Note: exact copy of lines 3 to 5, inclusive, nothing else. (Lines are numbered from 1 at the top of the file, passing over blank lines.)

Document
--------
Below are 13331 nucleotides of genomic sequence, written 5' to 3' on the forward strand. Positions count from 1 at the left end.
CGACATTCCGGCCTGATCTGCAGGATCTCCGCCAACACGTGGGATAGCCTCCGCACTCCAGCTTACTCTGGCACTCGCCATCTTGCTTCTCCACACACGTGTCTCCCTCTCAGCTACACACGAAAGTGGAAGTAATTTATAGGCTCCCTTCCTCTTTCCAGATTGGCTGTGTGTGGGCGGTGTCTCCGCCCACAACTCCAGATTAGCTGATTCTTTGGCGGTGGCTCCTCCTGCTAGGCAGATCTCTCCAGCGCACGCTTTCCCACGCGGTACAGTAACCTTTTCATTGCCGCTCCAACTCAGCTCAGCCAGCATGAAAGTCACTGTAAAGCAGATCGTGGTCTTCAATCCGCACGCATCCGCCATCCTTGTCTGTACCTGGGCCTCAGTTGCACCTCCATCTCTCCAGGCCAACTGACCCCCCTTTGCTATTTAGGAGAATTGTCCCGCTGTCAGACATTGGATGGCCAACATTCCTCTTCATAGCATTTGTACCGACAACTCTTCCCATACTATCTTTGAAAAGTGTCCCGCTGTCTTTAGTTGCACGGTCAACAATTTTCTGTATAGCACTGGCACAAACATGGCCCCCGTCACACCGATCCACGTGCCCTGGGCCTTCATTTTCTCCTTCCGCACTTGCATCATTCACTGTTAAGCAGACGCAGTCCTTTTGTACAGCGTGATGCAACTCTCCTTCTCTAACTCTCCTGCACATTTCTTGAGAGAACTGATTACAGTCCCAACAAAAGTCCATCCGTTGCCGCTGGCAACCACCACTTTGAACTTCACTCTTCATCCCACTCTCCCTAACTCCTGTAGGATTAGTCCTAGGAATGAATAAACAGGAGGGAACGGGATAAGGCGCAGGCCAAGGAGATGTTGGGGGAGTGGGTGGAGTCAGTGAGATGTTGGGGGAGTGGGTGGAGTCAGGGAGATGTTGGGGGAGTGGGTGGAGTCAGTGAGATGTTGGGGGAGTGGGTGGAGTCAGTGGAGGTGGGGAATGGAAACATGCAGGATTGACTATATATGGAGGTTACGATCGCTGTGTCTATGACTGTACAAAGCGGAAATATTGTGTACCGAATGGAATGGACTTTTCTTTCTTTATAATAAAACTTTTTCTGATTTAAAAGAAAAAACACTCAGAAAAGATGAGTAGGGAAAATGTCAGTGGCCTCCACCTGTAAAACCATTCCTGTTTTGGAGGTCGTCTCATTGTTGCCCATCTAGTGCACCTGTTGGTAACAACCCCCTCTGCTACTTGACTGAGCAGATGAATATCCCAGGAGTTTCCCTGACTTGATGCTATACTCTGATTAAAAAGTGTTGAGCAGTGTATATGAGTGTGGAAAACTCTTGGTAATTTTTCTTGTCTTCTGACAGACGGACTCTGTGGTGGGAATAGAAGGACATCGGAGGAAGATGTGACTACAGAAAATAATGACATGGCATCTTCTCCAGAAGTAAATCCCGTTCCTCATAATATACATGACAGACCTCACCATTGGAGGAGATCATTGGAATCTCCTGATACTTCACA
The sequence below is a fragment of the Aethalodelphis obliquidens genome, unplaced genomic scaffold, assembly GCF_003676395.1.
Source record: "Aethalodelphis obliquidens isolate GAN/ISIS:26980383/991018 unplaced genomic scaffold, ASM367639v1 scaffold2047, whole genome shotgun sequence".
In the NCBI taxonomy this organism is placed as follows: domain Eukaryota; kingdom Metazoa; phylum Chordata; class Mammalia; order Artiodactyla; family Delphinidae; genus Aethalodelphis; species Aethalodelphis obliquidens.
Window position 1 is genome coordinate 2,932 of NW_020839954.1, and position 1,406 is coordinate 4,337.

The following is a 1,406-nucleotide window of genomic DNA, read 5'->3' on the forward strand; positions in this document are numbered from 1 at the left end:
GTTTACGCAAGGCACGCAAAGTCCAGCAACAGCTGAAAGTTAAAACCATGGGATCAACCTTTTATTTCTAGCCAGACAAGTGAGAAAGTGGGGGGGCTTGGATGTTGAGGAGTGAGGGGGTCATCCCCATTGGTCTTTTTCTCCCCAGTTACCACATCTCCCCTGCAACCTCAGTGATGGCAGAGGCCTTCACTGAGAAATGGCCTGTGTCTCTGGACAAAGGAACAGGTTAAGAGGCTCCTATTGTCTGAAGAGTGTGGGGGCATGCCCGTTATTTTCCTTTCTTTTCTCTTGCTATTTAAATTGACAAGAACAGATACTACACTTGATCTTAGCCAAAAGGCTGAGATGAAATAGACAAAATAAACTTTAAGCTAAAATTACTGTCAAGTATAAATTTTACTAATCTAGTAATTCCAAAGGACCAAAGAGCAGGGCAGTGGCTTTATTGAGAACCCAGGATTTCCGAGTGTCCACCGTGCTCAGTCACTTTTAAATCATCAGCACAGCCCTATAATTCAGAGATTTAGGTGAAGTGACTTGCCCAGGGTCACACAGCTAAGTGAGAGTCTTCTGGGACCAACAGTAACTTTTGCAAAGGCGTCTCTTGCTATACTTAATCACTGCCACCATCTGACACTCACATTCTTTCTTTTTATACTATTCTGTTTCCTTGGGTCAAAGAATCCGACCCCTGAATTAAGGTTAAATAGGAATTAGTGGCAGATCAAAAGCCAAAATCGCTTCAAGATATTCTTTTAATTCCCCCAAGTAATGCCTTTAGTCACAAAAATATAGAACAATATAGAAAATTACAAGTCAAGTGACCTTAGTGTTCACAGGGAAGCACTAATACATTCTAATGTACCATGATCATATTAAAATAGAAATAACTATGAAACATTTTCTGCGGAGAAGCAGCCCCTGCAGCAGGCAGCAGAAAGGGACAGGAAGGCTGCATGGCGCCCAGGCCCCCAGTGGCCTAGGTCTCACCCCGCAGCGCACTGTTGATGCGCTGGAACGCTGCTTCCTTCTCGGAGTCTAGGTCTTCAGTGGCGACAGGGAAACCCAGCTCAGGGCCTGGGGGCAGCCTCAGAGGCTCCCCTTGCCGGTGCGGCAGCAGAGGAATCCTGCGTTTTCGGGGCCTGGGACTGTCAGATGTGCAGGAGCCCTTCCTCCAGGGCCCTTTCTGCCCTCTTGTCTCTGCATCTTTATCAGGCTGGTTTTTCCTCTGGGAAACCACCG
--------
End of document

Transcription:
The sequence below is a fragment of the Aethalodelphis obliquidens genome, unplaced genomic scaffold, assembly GCF_003676395.1.
Source record: "Aethalodelphis obliquidens isolate GAN/ISIS:26980383/991018 unplaced genomic scaffold, ASM367639v1 scaffold2047, whole genome shotgun sequence".
In the NCBI taxonomy this organism is placed as follows: domain Eukaryota; kingdom Metazoa; phylum Chordata; class Mammalia; order Artiodactyla; family Delphinidae; genus Aethalodelphis; species Aethalodelphis obliquidens.